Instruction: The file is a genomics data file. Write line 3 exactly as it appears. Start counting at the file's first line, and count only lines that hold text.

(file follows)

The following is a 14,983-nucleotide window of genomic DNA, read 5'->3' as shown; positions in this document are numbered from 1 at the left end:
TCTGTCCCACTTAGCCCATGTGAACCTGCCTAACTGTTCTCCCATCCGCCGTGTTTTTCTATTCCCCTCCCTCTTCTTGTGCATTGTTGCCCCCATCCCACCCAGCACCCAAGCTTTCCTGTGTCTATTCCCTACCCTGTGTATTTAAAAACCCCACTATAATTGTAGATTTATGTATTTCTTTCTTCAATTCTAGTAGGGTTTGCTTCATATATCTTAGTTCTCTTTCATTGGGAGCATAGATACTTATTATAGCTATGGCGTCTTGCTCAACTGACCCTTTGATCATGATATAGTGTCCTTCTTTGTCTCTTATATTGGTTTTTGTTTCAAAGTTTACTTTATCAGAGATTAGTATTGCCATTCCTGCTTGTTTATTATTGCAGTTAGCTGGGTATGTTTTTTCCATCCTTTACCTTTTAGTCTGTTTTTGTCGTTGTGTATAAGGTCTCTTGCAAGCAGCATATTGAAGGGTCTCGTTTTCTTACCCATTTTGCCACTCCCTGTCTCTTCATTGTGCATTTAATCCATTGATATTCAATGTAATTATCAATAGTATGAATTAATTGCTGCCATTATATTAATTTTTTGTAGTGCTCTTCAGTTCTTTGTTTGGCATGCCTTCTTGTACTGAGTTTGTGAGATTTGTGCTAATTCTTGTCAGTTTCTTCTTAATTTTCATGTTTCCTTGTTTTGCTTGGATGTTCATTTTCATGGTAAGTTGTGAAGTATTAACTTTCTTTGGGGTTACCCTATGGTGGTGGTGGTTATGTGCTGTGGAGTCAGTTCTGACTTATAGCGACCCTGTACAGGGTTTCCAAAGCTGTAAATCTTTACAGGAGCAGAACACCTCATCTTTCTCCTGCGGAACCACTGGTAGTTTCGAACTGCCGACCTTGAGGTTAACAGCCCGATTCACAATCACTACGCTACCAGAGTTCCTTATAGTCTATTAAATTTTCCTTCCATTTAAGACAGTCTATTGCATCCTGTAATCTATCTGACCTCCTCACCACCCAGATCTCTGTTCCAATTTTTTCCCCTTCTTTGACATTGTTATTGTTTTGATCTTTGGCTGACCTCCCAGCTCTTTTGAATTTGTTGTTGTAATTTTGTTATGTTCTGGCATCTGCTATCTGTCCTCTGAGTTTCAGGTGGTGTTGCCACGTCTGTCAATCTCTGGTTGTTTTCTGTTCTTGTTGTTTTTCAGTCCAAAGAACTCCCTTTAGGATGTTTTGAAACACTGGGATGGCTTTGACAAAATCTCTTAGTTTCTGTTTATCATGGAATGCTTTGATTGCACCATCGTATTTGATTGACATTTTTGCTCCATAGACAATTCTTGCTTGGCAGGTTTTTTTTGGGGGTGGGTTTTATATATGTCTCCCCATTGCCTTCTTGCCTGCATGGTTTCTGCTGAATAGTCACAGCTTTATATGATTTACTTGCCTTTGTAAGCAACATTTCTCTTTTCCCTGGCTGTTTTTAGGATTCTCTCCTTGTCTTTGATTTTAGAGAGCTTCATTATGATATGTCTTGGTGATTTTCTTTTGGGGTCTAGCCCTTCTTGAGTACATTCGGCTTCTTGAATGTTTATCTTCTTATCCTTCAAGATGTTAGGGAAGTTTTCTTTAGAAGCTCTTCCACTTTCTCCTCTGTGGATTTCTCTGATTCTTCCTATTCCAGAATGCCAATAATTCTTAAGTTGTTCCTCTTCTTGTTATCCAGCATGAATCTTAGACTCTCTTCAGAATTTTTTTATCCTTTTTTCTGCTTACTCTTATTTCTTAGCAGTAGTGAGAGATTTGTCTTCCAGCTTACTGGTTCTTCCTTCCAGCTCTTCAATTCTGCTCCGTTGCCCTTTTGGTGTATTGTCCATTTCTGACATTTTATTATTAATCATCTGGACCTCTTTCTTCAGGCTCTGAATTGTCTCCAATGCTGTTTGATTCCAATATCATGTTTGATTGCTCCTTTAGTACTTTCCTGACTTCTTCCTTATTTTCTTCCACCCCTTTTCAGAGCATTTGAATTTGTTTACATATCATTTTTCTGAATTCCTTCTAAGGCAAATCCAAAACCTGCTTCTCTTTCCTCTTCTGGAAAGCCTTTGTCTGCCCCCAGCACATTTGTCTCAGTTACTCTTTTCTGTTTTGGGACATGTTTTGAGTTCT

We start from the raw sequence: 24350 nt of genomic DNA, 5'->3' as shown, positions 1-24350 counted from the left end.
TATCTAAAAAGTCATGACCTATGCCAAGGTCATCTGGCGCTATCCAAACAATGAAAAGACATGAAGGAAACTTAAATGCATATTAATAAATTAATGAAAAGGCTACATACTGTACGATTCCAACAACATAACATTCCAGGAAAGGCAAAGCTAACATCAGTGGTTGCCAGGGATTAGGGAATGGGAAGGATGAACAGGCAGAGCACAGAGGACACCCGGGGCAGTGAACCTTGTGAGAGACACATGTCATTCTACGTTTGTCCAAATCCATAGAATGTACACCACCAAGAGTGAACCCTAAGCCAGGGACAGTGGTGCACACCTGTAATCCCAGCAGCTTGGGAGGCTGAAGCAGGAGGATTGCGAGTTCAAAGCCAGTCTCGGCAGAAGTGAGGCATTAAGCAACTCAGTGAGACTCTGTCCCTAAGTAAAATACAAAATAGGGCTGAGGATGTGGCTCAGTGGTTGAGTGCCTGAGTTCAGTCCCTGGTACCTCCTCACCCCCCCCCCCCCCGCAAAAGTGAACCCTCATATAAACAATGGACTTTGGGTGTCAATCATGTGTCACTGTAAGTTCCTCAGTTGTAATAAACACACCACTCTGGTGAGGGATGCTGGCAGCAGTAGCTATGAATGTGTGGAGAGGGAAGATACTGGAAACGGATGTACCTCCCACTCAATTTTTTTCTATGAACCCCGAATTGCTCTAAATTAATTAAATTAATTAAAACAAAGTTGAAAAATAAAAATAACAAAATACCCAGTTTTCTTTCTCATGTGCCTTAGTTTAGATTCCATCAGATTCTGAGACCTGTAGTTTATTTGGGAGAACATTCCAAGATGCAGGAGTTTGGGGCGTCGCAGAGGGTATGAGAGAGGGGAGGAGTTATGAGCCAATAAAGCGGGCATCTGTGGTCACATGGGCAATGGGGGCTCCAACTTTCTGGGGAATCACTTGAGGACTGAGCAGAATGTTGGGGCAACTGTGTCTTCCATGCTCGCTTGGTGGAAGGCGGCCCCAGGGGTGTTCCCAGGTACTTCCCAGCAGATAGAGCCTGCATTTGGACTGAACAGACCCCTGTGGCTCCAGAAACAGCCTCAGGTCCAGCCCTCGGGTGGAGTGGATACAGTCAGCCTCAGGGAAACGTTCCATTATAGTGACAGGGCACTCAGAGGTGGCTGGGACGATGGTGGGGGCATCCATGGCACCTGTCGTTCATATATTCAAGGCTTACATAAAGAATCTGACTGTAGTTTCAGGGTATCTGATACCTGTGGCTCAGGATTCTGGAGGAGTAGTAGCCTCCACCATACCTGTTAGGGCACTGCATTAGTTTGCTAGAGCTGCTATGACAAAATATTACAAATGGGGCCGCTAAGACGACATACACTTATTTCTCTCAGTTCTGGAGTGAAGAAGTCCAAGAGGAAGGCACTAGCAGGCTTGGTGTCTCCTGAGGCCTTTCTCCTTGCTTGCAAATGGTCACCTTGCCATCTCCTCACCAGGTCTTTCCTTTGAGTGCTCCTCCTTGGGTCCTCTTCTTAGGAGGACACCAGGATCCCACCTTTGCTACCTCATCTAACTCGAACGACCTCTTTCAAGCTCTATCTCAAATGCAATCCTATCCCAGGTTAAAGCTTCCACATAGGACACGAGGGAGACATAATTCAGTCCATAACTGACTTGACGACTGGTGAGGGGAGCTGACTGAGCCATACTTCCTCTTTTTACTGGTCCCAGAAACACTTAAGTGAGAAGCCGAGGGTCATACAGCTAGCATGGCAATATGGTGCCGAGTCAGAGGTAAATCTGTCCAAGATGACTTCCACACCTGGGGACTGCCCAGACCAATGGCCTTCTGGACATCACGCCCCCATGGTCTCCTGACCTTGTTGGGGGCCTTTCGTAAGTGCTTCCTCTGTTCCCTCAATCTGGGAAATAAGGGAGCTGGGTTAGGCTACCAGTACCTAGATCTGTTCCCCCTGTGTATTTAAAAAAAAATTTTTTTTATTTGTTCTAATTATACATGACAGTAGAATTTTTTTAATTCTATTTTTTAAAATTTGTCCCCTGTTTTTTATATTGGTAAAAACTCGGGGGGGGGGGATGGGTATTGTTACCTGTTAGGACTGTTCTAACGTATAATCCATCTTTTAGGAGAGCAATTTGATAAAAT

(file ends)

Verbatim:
We start from the raw sequence: 24350 nt of genomic DNA, 5'->3' as shown, positions 1-24350 counted from the left end.